Don’t go quiet.
But whatever image you use to make yourself known to the table, to show that you’re willing to gamble and you’re not just there to nerd out the profits from suckers, there’s one thing you can’t afford to let happen. You can’t afford to go quiet.

What does that mean? It means that sometimes you will work very hard to establish an image. You will advertise, you will get opponents laughing, playing bad, ready to mail their money straight across the table and into your stacks. Now all you need is to play some decent cards.

But what if the decent cards don’t come? The fact is, once you’ve set your image, you can now sit back and play conservatively and, usually, the money will just start coming your way. You don’t have to keep advertising. You just need to maintain your playful image through carefully calculated table talk. Players won’t even notice that you’ve stopped playing your frivolous game and have gotten serious about profit taking, unless….

Unless what? Unless you go quiet. What’s this “go quiet” thing? I means that you can’t find a profitable hand to play after you’ve set your image. The cards don’t come. Ideally, you’d like to pick up some big hands right now. That will make all the psychological elements work. Maybe you’ve just raised with 10-6 offsuit in hold ’em and giggled while losing the pot (or winning the pot). You’ve made two or three similar plays. Now you pick up A-K and play it the same way as 10-6. Then Q-Q. Now J-J and A-Q suited.

You win most of these pots. People pay you off. Each win is worth much more than it would have been if you hadn’t bothered to set your image. Often these hands don’t win. But most of the time you don’t have to show the loser, and players think you just played another 10-6, so you get advertising value for playing tight!

But what if you don’t get any cards to play at all. Well, you can’t just sit there. Then your plot becomes obvious and everyone sees through it. You need to stay active. You might be able to sit for 20 minutes, but if 30 minutes approaches and you haven’t been able to splash any chips out there, you’ve gone quiet. It’s a horrible thing to happen to an image.

Usually, it’s worth entering a pot with a substandard hand or two just to avoid going quiet. That’s right, you may want to call with K-10 offsuit against a semi-early raiser, even though this is a bad percentage play. You may want to raise with J-9 suited. Do something.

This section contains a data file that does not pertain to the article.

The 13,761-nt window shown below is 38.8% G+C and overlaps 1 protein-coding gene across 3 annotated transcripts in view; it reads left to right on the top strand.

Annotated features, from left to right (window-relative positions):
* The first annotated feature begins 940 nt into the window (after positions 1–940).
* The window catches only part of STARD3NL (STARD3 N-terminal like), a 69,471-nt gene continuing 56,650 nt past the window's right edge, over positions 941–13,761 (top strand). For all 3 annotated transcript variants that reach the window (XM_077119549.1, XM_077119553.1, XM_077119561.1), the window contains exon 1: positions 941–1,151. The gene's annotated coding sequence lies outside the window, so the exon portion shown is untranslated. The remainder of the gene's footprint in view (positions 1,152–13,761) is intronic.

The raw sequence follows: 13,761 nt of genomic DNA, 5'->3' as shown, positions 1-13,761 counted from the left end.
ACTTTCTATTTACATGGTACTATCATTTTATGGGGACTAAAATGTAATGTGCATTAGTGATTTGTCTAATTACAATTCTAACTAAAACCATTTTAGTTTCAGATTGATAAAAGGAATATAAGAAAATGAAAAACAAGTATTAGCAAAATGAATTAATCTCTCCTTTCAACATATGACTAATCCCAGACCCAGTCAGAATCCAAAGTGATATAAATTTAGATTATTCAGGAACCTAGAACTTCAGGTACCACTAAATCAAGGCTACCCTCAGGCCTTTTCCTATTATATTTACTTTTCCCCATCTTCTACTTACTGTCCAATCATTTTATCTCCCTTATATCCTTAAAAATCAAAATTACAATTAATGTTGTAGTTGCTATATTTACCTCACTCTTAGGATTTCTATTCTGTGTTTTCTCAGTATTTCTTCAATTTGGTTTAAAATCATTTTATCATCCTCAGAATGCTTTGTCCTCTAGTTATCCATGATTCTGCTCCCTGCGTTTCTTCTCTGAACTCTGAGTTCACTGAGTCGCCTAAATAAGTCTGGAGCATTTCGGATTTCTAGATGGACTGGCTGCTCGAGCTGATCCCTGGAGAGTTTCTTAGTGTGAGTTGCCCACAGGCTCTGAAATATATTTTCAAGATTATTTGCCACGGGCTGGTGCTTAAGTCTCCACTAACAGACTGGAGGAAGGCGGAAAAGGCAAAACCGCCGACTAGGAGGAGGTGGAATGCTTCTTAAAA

You won’t always be able to escape going quiet, but all that advertising money you’ve invested is worth protecting if you can. Sometimes throwing a few more chips out there at a small disadvantage is all it takes to keep opponents from realizing you’ve shifted gears and are now playing dead serious.

Clarification and the point.
Bottom line: Once you’ve established a playful, confusing image, try never to go quiet. There is a bit of contrary advice I need to talk to you about. When players see you losing, they often become inspired. They play better. All your most aggressive plays designed to extract every penny of profit may now actually cost you money. You need to back off.

So, isn’t that contradictory advice to saying you should avoid going quiet? No! When you’re conspicuously losing, you often should abandon your most aggressive plays. But when you’re in danger of going quiet at a time when your opponents are bewildered by you and ready to throw extra chips your way, you need to do something to make sure they don’t think you’ve evaporated. Those are different concepts.

By avoiding going quiet, you are trying to keep the psychological advantage that you have worked hard to establish. When you’ve been losing for a long period, you no longer have that advantage, so you might as well go quiet or even quit.

Here it is, simple as simple can be. I first set the image. Then I try to sit back, play much more selectively, and let the good cards win for me. If the good cards don’t come, I try to salvage what I can of my image by reluctantly and selectively playing a few substandard hands so nobody notices that I’m basically waiting for superior cards. I try never to go quiet.

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### Mike Caro

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Known as the “Mad Genius of Poker,” Mike Caro is generally regarded as today's foremost authority on poker strategy, psychology, and statistics. He is the founder of Mike Caro University of Poker, Gaming, and Life Strategy (MCU). See full bio → HERE.

## 2 thoughts on “Don’t “go quiet” when you have psychological control”

1. Chris says:

I love you’re articles Mike, they always keep me interested with humor, and gives me food for thought.